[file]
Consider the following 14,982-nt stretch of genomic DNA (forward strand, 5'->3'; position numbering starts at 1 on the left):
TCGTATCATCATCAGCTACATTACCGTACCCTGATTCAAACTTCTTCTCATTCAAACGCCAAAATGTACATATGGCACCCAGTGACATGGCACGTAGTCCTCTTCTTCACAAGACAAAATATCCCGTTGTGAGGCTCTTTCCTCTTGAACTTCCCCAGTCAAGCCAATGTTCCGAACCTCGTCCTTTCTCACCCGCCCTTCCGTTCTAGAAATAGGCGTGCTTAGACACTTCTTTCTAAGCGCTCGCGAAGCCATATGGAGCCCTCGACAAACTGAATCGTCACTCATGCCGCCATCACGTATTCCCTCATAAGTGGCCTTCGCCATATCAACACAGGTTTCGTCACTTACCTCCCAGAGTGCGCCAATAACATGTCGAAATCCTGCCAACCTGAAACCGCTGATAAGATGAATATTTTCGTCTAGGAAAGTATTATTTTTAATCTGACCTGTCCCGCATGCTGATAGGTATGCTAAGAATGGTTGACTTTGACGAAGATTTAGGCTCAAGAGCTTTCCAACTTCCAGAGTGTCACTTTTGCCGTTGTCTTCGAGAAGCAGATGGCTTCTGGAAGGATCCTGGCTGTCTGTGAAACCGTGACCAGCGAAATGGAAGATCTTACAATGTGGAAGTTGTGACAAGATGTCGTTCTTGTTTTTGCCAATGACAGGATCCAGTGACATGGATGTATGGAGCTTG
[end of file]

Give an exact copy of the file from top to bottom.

Consider the following 14,982-nt stretch of genomic DNA (forward strand, 5'->3'; position numbering starts at 1 on the left):
TCGTATCATCATCAGCTACATTACCGTACCCTGATTCAAACTTCTTCTCATTCAAACGCCAAAATGTACATATGGCACCCAGTGACATGGCACGTAGTCCTCTTCTTCACAAGACAAAATATCCCGTTGTGAGGCTCTTTCCTCTTGAACTTCCCCAGTCAAGCCAATGTTCCGAACCTCGTCCTTTCTCACCCGCCCTTCCGTTCTAGAAATAGGCGTGCTTAGACACTTCTTTCTAAGCGCTCGCGAAGCCATATGGAGCCCTCGACAAACTGAATCGTCACTCATGCCGCCATCACGTATTCCCTCATAAGTGGCCTTCGCCATATCAACACAGGTTTCGTCACTTACCTCCCAGAGTGCGCCAATAACATGTCGAAATCCTGCCAACCTGAAACCGCTGATAAGATGAATATTTTCGTCTAGGAAAGTATTATTTTTAATCTGACCTGTCCCGCATGCTGATAGGTATGCTAAGAATGGTTGACTTTGACGAAGATTTAGGCTCAAGAGCTTTCCAACTTCCAGAGTGTCACTTTTGCCGTTGTCTTCGAGAAGCAGATGGCTTCTGGAAGGATCCTGGCTGTCTGTGAAACCGTGACCAGCGAAATGGAAGATCTTACAATGTGGAAGTTGTGACAAGATGTCGTTCTTGTTTTTGCCAATGACAGGATCCAGTGACATGGATGTATGGAGCTTG